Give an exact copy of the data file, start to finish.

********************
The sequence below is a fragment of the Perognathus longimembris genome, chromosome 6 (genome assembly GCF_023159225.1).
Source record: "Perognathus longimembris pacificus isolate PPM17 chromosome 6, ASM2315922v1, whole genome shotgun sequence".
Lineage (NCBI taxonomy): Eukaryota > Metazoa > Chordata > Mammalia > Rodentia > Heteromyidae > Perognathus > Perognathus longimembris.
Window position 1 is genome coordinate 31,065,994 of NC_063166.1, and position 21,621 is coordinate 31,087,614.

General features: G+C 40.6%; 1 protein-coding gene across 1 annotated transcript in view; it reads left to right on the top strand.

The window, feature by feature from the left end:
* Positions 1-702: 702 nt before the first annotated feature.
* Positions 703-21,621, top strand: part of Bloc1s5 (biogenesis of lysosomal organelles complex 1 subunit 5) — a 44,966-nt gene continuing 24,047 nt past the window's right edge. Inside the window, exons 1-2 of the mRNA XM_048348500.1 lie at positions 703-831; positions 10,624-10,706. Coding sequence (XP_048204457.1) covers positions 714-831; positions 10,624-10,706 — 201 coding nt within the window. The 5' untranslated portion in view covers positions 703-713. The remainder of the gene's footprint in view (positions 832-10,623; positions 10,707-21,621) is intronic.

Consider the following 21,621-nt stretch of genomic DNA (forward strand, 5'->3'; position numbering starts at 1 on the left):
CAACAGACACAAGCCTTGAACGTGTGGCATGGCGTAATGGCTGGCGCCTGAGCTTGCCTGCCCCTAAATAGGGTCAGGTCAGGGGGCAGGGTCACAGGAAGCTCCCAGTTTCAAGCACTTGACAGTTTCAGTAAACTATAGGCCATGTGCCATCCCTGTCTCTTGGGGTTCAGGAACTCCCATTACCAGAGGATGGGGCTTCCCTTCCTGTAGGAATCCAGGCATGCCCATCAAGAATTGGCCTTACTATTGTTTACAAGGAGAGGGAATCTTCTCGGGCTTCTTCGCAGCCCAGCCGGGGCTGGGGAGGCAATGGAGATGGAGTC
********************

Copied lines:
The sequence below is a fragment of the Perognathus longimembris genome, chromosome 6 (genome assembly GCF_023159225.1).
Source record: "Perognathus longimembris pacificus isolate PPM17 chromosome 6, ASM2315922v1, whole genome shotgun sequence".
Lineage (NCBI taxonomy): Eukaryota > Metazoa > Chordata > Mammalia > Rodentia > Heteromyidae > Perognathus > Perognathus longimembris.
Window position 1 is genome coordinate 31,065,994 of NC_063166.1, and position 21,621 is coordinate 31,087,614.

General features: G+C 40.6%; 1 protein-coding gene across 1 annotated transcript in view; it reads left to right on the top strand.

The window, feature by feature from the left end:
* Positions 1-702: 702 nt before the first annotated feature.
* Positions 703-21,621, top strand: part of Bloc1s5 (biogenesis of lysosomal organelles complex 1 subunit 5) — a 44,966-nt gene continuing 24,047 nt past the window's right edge. Inside the window, exons 1-2 of the mRNA XM_048348500.1 lie at positions 703-831; positions 10,624-10,706. Coding sequence (XP_048204457.1) covers positions 714-831; positions 10,624-10,706 — 201 coding nt within the window. The 5' untranslated portion in view covers positions 703-713. The remainder of the gene's footprint in view (positions 832-10,623; positions 10,707-21,621) is intronic.

Consider the following 21,621-nt stretch of genomic DNA (forward strand, 5'->3'; position numbering starts at 1 on the left):
CAACAGACACAAGCCTTGAACGTGTGGCATGGCGTAATGGCTGGCGCCTGAGCTTGCCTGCCCCTAAATAGGGTCAGGTCAGGGGGCAGGGTCACAGGAAGCTCCCAGTTTCAAGCACTTGACAGTTTCAGTAAACTATAGGCCATGTGCCATCCCTGTCTCTTGGGGTTCAGGAACTCCCATTACCAGAGGATGGGGCTTCCCTTCCTGTAGGAATCCAGGCATGCCCATCAAGAATTGGCCTTACTATTGTTTACAAGGAGAGGGAATCTTCTCGGGCTTCTTCGCAGCCCAGCCGGGGCTGGGGAGGCAATGGAGATGGAGTC